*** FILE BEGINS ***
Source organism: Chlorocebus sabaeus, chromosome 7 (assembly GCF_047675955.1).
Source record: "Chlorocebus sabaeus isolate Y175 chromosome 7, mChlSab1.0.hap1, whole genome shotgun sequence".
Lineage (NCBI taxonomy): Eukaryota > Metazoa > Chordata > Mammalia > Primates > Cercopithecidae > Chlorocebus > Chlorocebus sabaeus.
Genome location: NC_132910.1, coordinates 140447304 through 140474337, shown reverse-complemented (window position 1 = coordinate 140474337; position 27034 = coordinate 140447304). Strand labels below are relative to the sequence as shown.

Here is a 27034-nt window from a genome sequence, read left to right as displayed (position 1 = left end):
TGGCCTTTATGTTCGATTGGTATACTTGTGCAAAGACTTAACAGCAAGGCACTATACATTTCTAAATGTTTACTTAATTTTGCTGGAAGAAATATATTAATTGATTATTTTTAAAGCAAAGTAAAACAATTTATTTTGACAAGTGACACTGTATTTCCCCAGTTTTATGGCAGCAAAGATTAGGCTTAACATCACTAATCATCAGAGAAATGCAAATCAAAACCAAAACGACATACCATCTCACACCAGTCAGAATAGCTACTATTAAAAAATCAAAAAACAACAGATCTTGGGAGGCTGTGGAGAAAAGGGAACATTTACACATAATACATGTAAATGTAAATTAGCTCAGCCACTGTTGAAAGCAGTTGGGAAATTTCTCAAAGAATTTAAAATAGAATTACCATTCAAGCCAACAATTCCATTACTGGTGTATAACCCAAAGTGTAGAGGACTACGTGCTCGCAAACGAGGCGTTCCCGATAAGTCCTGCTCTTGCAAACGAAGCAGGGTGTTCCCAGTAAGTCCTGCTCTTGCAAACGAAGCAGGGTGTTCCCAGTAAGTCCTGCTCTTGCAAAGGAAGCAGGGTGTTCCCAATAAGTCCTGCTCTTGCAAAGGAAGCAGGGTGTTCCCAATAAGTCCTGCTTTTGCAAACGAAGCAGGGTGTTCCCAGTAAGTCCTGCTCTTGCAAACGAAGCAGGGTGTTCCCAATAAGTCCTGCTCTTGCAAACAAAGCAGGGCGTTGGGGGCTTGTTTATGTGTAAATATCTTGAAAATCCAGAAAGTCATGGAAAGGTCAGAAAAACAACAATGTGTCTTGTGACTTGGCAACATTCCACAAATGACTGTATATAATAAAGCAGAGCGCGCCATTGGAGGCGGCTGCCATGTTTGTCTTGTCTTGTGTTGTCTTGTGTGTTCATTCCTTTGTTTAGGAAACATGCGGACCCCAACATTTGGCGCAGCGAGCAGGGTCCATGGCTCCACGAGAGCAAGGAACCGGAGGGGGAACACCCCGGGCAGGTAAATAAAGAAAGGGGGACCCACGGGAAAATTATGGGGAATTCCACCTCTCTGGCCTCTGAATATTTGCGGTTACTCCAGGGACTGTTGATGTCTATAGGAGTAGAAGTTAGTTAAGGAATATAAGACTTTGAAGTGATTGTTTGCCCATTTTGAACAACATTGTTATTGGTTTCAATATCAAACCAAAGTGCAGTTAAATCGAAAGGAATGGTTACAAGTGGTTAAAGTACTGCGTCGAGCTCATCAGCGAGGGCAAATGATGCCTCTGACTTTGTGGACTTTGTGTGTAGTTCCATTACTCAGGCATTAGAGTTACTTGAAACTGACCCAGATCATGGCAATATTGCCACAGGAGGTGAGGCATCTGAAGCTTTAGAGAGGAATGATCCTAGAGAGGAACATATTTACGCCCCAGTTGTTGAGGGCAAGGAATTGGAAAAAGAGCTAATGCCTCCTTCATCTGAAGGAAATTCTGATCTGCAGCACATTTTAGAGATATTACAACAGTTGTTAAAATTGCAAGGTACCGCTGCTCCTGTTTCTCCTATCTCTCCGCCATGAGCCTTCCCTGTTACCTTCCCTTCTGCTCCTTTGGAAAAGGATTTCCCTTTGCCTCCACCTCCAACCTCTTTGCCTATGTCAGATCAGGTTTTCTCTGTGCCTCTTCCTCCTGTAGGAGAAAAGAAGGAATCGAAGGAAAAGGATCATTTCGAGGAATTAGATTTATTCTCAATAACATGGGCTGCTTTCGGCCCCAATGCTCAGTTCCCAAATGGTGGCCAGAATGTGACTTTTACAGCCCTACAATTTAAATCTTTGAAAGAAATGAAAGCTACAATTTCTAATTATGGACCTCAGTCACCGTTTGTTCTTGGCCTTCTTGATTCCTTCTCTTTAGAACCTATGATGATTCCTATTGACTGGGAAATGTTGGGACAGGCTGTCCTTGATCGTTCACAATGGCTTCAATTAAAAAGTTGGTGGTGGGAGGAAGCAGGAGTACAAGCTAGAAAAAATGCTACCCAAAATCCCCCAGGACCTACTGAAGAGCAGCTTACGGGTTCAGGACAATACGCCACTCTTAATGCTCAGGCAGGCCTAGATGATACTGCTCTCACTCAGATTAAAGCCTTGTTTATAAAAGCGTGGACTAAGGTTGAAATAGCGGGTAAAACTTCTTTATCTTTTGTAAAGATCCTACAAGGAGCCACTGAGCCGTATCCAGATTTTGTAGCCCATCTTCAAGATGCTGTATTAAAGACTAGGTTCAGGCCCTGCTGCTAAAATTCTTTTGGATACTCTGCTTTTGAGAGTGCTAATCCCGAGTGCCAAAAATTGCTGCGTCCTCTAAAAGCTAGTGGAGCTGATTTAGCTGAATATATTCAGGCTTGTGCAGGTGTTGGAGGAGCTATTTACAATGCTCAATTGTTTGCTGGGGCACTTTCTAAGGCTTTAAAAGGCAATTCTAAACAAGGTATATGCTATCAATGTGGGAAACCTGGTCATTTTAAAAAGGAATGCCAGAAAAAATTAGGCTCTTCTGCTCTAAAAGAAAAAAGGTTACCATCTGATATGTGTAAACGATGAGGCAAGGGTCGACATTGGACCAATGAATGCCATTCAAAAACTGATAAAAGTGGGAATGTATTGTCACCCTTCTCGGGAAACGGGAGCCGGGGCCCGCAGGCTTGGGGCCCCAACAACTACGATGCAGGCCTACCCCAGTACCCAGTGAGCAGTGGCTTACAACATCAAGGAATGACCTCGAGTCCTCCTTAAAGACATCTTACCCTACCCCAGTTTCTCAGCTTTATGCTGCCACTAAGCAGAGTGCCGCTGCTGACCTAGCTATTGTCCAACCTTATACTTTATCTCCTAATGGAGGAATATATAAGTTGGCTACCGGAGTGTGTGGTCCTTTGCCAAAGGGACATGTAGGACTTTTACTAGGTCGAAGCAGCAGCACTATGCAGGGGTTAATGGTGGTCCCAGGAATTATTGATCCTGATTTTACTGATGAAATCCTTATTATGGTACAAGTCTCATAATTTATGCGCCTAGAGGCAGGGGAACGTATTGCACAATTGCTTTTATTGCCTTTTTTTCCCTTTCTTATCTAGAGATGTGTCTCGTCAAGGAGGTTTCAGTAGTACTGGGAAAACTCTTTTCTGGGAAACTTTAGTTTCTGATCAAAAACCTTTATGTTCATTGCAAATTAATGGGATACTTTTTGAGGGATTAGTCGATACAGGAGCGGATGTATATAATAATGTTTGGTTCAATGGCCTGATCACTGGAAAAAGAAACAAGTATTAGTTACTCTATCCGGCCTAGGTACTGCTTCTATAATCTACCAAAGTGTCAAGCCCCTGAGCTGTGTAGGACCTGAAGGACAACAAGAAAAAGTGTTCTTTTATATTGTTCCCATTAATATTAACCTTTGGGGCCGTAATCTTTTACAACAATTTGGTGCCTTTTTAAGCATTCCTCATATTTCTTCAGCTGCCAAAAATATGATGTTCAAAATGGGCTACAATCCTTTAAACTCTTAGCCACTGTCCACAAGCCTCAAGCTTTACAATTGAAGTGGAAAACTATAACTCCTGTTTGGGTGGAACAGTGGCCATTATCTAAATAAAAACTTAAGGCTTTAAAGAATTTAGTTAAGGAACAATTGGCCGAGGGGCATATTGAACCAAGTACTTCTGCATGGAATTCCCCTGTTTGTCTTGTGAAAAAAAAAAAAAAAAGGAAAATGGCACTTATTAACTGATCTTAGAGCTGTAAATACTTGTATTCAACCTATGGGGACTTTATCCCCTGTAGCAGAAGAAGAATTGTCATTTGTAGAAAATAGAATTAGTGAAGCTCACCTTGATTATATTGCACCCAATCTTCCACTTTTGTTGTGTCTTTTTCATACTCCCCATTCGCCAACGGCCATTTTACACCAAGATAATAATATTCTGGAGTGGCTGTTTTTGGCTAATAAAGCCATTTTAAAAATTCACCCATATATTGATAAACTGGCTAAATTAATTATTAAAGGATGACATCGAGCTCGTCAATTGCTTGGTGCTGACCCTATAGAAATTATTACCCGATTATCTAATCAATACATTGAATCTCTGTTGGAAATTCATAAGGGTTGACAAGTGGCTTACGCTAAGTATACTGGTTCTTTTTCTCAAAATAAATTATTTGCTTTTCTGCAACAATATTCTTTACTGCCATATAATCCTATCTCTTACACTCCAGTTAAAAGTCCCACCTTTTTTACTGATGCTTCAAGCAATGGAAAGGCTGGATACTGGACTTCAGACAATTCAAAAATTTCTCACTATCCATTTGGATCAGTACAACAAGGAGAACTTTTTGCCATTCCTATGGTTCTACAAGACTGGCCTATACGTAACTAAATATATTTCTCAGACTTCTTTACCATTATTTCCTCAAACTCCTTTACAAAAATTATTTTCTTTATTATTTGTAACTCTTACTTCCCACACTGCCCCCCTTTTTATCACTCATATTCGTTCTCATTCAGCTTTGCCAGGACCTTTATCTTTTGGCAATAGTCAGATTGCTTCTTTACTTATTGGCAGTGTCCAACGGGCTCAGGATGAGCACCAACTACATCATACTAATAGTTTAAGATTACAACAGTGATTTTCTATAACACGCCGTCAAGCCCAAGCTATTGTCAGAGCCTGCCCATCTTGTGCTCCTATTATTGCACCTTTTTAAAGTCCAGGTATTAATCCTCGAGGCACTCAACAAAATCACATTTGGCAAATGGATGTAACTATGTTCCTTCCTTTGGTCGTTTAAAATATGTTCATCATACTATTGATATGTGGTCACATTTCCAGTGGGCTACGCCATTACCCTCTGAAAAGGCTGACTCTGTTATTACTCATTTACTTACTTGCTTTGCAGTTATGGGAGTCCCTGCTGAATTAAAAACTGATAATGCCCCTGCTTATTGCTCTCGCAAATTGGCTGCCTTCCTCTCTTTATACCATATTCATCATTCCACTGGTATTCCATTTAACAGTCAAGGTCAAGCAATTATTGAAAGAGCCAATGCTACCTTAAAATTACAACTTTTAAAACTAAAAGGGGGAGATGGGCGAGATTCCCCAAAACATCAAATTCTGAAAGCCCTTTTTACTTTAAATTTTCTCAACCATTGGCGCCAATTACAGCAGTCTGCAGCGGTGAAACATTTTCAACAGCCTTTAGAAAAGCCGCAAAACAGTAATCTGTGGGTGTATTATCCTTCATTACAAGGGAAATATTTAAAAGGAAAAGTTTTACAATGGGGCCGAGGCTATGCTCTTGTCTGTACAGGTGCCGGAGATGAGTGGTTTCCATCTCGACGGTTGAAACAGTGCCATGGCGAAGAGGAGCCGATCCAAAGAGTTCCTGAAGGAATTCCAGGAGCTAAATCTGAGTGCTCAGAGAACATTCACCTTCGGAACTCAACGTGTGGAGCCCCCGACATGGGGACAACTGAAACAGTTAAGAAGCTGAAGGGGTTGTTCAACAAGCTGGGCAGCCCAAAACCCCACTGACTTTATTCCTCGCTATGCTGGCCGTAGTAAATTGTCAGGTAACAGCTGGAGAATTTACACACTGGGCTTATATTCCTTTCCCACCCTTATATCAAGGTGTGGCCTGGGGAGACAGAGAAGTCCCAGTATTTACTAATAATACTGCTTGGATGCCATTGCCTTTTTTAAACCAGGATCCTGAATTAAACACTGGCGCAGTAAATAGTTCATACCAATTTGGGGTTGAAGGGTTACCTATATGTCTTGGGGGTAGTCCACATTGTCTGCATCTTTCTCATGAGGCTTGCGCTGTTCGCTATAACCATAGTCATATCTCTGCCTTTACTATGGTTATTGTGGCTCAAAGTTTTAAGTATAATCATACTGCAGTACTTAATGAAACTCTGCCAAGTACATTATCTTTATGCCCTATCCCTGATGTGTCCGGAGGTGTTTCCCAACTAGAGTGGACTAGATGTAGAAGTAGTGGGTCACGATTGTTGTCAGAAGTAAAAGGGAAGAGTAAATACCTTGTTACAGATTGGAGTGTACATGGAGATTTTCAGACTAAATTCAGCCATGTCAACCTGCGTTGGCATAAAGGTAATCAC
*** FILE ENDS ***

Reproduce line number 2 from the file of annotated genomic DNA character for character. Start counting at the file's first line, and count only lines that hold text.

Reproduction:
Source record: "Chlorocebus sabaeus isolate Y175 chromosome 7, mChlSab1.0.hap1, whole genome shotgun sequence".